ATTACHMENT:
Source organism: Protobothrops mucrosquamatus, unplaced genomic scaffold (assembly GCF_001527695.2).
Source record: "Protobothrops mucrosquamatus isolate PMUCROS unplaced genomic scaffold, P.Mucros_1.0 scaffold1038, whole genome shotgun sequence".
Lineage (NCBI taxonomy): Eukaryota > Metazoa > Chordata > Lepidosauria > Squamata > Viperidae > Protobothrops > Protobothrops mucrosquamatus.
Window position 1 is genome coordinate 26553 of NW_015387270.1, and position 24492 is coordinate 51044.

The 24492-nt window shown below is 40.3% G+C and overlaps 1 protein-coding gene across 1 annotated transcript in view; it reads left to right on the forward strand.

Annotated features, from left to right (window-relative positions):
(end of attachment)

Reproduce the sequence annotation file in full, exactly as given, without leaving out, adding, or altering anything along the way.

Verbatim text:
Source organism: Protobothrops mucrosquamatus, unplaced genomic scaffold (assembly GCF_001527695.2).
Source record: "Protobothrops mucrosquamatus isolate PMUCROS unplaced genomic scaffold, P.Mucros_1.0 scaffold1038, whole genome shotgun sequence".
Lineage (NCBI taxonomy): Eukaryota > Metazoa > Chordata > Lepidosauria > Squamata > Viperidae > Protobothrops > Protobothrops mucrosquamatus.
Window position 1 is genome coordinate 26553 of NW_015387270.1, and position 24492 is coordinate 51044.

The 24492-nt window shown below is 40.3% G+C and overlaps 1 protein-coding gene across 1 annotated transcript in view; it reads left to right on the forward strand.

Annotated features, from left to right (window-relative positions):